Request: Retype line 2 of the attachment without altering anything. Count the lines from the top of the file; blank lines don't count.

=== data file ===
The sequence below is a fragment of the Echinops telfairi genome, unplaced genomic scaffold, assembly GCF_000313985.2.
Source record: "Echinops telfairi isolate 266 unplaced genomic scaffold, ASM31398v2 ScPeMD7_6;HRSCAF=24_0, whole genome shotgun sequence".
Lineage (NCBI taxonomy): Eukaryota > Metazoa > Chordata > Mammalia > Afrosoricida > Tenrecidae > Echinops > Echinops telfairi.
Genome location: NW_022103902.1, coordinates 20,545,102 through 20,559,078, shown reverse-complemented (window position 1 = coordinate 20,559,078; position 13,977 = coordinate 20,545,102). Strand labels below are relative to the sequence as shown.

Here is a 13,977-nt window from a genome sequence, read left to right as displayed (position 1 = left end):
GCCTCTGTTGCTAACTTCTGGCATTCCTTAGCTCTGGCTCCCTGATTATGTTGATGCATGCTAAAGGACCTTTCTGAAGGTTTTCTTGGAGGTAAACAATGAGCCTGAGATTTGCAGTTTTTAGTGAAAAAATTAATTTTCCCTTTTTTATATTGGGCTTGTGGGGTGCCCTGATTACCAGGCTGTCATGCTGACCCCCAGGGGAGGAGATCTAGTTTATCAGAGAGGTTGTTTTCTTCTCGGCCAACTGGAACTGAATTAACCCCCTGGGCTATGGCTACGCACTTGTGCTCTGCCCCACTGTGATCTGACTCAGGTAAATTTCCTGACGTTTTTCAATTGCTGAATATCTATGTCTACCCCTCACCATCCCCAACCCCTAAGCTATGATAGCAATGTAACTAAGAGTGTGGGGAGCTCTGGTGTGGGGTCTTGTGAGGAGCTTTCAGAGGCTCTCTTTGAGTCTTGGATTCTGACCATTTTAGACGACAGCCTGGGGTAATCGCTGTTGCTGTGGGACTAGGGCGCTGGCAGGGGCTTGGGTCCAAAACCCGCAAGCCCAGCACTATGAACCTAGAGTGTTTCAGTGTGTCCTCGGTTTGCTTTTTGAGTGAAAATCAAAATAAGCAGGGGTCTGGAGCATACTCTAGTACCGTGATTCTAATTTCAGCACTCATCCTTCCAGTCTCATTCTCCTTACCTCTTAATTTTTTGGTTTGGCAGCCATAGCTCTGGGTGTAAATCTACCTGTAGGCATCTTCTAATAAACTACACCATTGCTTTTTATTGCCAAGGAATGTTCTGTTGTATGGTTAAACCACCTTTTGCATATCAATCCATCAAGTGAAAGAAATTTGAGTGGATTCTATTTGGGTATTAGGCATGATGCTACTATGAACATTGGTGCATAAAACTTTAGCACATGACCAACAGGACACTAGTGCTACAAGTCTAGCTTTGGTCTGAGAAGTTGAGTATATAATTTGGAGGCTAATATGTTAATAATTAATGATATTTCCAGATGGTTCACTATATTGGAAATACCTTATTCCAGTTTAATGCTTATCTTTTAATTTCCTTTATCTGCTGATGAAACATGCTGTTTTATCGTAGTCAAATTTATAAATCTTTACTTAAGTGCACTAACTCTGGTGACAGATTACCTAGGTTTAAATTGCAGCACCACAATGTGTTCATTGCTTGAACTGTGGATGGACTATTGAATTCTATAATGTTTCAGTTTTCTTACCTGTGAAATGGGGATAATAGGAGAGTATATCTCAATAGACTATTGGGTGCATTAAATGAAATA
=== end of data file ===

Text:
Source record: "Echinops telfairi isolate 266 unplaced genomic scaffold, ASM31398v2 ScPeMD7_6;HRSCAF=24_0, whole genome shotgun sequence".